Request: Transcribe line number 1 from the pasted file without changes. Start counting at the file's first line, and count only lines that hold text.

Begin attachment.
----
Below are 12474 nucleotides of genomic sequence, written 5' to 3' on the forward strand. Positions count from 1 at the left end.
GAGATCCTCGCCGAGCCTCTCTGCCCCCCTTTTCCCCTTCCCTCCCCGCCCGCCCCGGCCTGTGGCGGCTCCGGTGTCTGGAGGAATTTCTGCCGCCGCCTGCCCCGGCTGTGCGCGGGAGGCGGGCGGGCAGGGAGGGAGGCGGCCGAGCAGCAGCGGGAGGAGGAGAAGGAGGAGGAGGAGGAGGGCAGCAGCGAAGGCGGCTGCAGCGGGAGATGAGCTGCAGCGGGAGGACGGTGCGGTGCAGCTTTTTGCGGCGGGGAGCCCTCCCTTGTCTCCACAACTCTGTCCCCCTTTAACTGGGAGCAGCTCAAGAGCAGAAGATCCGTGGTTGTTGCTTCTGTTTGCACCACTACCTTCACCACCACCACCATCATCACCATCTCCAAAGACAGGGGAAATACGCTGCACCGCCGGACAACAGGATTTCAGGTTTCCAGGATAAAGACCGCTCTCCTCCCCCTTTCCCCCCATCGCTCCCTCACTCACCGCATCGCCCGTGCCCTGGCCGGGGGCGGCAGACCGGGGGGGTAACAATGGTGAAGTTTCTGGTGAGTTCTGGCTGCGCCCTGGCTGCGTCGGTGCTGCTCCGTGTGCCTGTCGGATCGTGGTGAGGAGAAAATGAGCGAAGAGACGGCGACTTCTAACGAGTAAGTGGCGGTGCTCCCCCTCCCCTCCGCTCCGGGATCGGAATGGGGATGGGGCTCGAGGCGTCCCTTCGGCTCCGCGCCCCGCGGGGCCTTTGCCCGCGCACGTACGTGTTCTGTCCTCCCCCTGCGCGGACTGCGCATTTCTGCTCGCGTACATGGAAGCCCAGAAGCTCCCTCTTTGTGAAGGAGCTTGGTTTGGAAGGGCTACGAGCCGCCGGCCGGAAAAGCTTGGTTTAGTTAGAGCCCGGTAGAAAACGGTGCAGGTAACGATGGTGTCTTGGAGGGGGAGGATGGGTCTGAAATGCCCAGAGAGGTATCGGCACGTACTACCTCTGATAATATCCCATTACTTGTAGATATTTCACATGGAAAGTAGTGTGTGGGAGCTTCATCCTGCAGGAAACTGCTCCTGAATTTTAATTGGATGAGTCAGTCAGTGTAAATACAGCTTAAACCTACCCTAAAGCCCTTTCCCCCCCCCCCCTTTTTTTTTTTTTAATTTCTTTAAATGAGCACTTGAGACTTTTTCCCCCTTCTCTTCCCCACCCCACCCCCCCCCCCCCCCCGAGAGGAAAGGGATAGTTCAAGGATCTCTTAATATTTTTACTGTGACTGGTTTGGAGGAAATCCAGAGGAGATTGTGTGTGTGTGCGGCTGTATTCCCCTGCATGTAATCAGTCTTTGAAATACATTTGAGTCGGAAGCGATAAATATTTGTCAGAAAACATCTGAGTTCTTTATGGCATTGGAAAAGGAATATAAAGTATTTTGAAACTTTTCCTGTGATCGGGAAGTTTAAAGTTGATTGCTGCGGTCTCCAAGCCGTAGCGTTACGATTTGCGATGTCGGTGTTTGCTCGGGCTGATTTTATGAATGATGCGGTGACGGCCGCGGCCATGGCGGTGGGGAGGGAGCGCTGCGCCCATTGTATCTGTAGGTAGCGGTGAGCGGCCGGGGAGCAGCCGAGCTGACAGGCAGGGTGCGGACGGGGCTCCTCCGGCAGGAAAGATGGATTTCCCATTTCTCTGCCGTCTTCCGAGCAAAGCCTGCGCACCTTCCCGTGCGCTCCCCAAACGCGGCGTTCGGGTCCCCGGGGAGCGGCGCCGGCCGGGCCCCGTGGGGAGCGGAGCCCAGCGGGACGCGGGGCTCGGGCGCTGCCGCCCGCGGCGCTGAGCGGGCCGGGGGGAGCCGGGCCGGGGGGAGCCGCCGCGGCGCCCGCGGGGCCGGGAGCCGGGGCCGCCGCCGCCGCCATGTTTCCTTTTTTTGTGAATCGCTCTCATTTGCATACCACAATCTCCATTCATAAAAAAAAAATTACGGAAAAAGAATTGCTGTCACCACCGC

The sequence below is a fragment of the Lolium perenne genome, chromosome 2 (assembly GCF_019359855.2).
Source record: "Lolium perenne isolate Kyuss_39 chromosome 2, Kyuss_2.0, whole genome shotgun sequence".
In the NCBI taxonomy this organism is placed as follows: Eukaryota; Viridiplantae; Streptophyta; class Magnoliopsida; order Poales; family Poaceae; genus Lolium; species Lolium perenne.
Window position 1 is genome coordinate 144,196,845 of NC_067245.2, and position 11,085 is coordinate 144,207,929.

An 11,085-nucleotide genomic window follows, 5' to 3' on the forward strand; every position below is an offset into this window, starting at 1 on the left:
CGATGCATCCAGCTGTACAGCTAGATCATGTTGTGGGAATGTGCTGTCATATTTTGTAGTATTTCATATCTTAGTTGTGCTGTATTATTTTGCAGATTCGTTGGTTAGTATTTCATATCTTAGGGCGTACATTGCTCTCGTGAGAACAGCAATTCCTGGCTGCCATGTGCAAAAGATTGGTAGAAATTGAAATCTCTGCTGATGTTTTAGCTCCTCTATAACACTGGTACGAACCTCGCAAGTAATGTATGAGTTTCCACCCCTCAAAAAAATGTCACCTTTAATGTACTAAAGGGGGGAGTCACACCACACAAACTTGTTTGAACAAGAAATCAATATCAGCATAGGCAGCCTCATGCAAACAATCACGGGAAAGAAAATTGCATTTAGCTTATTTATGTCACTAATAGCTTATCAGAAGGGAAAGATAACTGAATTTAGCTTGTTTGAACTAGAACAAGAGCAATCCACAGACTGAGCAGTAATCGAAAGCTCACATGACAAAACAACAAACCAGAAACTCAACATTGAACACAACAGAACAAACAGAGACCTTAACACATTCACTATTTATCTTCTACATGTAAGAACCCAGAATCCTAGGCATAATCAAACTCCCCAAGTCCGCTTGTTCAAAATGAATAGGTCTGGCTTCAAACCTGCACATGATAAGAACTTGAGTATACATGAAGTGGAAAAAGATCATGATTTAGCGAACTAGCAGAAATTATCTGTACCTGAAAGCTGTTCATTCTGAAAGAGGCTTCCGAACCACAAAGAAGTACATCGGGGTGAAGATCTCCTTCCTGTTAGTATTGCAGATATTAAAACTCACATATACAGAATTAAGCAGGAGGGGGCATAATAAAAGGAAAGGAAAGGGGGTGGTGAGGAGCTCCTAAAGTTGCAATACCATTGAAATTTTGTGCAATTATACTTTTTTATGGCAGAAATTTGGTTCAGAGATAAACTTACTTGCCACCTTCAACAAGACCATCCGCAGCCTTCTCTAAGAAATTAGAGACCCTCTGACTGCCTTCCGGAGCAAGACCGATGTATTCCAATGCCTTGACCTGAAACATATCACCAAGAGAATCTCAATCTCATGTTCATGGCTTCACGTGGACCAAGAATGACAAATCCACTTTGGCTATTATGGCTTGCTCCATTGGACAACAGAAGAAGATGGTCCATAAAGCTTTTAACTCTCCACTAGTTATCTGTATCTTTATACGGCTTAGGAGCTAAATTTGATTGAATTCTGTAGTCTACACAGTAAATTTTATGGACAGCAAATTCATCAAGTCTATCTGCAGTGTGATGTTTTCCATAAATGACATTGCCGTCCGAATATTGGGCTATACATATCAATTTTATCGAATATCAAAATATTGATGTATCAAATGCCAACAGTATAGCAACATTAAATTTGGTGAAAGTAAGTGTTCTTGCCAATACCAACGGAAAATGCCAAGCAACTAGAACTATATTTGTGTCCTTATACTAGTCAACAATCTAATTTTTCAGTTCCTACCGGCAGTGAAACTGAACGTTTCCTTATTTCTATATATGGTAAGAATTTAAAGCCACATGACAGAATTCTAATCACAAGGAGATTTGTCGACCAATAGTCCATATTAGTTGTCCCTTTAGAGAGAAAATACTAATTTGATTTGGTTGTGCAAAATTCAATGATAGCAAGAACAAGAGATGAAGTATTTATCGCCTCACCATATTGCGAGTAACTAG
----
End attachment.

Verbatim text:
Below are 12474 nucleotides of genomic sequence, written 5' to 3' on the forward strand. Positions count from 1 at the left end.